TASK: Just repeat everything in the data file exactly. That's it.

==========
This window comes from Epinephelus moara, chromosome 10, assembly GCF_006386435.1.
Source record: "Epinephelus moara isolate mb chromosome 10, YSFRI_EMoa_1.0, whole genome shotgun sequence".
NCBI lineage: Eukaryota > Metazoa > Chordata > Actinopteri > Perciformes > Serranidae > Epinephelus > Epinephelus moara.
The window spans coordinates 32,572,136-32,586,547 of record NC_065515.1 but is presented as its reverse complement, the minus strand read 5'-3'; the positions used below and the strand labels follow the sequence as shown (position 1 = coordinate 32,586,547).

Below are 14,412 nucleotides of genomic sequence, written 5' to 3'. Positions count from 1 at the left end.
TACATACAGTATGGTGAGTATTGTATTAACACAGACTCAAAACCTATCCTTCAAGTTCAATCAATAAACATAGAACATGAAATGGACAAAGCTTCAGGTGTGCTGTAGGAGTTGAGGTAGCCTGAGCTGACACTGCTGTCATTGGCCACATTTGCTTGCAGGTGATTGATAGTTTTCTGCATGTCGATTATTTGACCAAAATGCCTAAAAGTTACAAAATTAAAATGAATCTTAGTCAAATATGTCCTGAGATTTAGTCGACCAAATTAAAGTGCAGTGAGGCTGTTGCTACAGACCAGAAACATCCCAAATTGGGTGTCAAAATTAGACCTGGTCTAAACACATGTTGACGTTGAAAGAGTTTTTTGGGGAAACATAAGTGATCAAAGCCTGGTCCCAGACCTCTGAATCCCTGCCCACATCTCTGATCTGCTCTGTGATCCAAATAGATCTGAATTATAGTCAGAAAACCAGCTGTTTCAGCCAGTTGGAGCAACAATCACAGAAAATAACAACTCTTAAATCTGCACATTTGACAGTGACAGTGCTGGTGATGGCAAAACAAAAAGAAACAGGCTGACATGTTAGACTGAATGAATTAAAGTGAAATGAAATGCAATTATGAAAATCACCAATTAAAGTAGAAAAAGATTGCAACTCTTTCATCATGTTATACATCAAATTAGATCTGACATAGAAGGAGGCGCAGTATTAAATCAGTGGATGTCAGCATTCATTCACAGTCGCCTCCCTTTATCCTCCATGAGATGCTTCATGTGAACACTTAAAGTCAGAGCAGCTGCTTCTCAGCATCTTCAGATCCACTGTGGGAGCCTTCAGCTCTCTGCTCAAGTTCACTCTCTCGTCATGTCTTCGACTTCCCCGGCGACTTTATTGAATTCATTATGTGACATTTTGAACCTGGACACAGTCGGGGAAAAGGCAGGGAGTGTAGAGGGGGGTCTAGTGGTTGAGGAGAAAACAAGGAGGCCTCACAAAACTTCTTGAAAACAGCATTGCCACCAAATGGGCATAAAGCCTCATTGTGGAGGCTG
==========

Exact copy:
This window comes from Epinephelus moara, chromosome 10, assembly GCF_006386435.1.
Source record: "Epinephelus moara isolate mb chromosome 10, YSFRI_EMoa_1.0, whole genome shotgun sequence".
NCBI lineage: Eukaryota > Metazoa > Chordata > Actinopteri > Perciformes > Serranidae > Epinephelus > Epinephelus moara.
The window spans coordinates 32,572,136-32,586,547 of record NC_065515.1 but is presented as its reverse complement, the minus strand read 5'-3'; the positions used below and the strand labels follow the sequence as shown (position 1 = coordinate 32,586,547).

Below are 14,412 nucleotides of genomic sequence, written 5' to 3'. Positions count from 1 at the left end.
TACATACAGTATGGTGAGTATTGTATTAACACAGACTCAAAACCTATCCTTCAAGTTCAATCAATAAACATAGAACATGAAATGGACAAAGCTTCAGGTGTGCTGTAGGAGTTGAGGTAGCCTGAGCTGACACTGCTGTCATTGGCCACATTTGCTTGCAGGTGATTGATAGTTTTCTGCATGTCGATTATTTGACCAAAATGCCTAAAAGTTACAAAATTAAAATGAATCTTAGTCAAATATGTCCTGAGATTTAGTCGACCAAATTAAAGTGCAGTGAGGCTGTTGCTACAGACCAGAAACATCCCAAATTGGGTGTCAAAATTAGACCTGGTCTAAACACATGTTGACGTTGAAAGAGTTTTTTGGGGAAACATAAGTGATCAAAGCCTGGTCCCAGACCTCTGAATCCCTGCCCACATCTCTGATCTGCTCTGTGATCCAAATAGATCTGAATTATAGTCAGAAAACCAGCTGTTTCAGCCAGTTGGAGCAACAATCACAGAAAATAACAACTCTTAAATCTGCACATTTGACAGTGACAGTGCTGGTGATGGCAAAACAAAAAGAAACAGGCTGACATGTTAGACTGAATGAATTAAAGTGAAATGAAATGCAATTATGAAAATCACCAATTAAAGTAGAAAAAGATTGCAACTCTTTCATCATGTTATACATCAAATTAGATCTGACATAGAAGGAGGCGCAGTATTAAATCAGTGGATGTCAGCATTCATTCACAGTCGCCTCCCTTTATCCTCCATGAGATGCTTCATGTGAACACTTAAAGTCAGAGCAGCTGCTTCTCAGCATCTTCAGATCCACTGTGGGAGCCTTCAGCTCTCTGCTCAAGTTCACTCTCTCGTCATGTCTTCGACTTCCCCGGCGACTTTATTGAATTCATTATGTGACATTTTGAACCTGGACACAGTCGGGGAAAAGGCAGGGAGTGTAGAGGGGGGTCTAGTGGTTGAGGAGAAAACAAGGAGGCCTCACAAAACTTCTTGAAAACAGCATTGCCACCAAATGGGCATAAAGCCTCATTGTGGAGGCTG